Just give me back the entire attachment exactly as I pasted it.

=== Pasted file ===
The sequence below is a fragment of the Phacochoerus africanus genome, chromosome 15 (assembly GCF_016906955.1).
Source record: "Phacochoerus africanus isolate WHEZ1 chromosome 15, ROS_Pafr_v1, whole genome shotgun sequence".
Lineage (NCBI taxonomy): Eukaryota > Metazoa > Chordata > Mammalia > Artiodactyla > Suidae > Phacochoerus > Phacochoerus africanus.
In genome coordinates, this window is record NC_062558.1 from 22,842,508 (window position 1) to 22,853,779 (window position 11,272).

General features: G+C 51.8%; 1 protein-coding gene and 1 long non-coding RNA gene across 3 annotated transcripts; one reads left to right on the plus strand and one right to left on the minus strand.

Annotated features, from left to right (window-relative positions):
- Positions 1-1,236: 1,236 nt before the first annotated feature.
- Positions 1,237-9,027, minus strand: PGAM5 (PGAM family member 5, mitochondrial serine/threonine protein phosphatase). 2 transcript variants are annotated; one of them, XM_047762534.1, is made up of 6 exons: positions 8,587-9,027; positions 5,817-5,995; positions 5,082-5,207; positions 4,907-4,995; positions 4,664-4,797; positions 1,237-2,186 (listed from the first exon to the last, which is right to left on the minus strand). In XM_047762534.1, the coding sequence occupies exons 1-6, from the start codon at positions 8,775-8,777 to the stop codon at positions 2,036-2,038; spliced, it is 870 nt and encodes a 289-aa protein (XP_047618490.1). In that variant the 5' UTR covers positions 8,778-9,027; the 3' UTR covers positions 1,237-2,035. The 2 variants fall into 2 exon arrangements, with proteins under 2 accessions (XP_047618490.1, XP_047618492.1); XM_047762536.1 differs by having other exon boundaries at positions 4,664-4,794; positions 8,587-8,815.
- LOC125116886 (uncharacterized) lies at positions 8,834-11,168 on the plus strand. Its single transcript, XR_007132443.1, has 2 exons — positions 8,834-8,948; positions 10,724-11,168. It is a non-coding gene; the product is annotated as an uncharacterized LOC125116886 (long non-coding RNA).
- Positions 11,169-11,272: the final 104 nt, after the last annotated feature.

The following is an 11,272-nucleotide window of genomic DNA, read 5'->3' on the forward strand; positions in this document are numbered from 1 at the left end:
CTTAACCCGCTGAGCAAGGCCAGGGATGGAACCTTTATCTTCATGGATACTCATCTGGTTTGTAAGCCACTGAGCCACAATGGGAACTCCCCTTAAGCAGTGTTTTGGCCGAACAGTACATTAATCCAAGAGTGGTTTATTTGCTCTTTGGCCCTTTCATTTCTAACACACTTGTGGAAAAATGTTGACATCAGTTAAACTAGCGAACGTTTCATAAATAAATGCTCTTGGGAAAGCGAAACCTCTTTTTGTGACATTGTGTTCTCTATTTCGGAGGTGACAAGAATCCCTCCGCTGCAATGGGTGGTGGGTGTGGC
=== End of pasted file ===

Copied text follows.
The sequence below is a fragment of the Phacochoerus africanus genome, chromosome 15 (assembly GCF_016906955.1).
Source record: "Phacochoerus africanus isolate WHEZ1 chromosome 15, ROS_Pafr_v1, whole genome shotgun sequence".
Lineage (NCBI taxonomy): Eukaryota > Metazoa > Chordata > Mammalia > Artiodactyla > Suidae > Phacochoerus > Phacochoerus africanus.
In genome coordinates, this window is record NC_062558.1 from 22,842,508 (window position 1) to 22,853,779 (window position 11,272).

General features: G+C 51.8%; 1 protein-coding gene and 1 long non-coding RNA gene across 3 annotated transcripts; one reads left to right on the plus strand and one right to left on the minus strand.

Annotated features, from left to right (window-relative positions):
- Positions 1-1,236: 1,236 nt before the first annotated feature.
- Positions 1,237-9,027, minus strand: PGAM5 (PGAM family member 5, mitochondrial serine/threonine protein phosphatase). 2 transcript variants are annotated; one of them, XM_047762534.1, is made up of 6 exons: positions 8,587-9,027; positions 5,817-5,995; positions 5,082-5,207; positions 4,907-4,995; positions 4,664-4,797; positions 1,237-2,186 (listed from the first exon to the last, which is right to left on the minus strand). In XM_047762534.1, the coding sequence occupies exons 1-6, from the start codon at positions 8,775-8,777 to the stop codon at positions 2,036-2,038; spliced, it is 870 nt and encodes a 289-aa protein (XP_047618490.1). In that variant the 5' UTR covers positions 8,778-9,027; the 3' UTR covers positions 1,237-2,035. The 2 variants fall into 2 exon arrangements, with proteins under 2 accessions (XP_047618490.1, XP_047618492.1); XM_047762536.1 differs by having other exon boundaries at positions 4,664-4,794; positions 8,587-8,815.
- LOC125116886 (uncharacterized) lies at positions 8,834-11,168 on the plus strand. Its single transcript, XR_007132443.1, has 2 exons — positions 8,834-8,948; positions 10,724-11,168. It is a non-coding gene; the product is annotated as an uncharacterized LOC125116886 (long non-coding RNA).
- Positions 11,169-11,272: the final 104 nt, after the last annotated feature.

The following is an 11,272-nucleotide window of genomic DNA, read 5'->3' on the forward strand; positions in this document are numbered from 1 at the left end:
CTTAACCCGCTGAGCAAGGCCAGGGATGGAACCTTTATCTTCATGGATACTCATCTGGTTTGTAAGCCACTGAGCCACAATGGGAACTCCCCTTAAGCAGTGTTTTGGCCGAACAGTACATTAATCCAAGAGTGGTTTATTTGCTCTTTGGCCCTTTCATTTCTAACACACTTGTGGAAAAATGTTGACATCAGTTAAACTAGCGAACGTTTCATAAATAAATGCTCTTGGGAAAGCGAAACCTCTTTTTGTGACATTGTGTTCTCTATTTCGGAGGTGACAAGAATCCCTCCGCTGCAATGGGTGGTGGGTGTGGC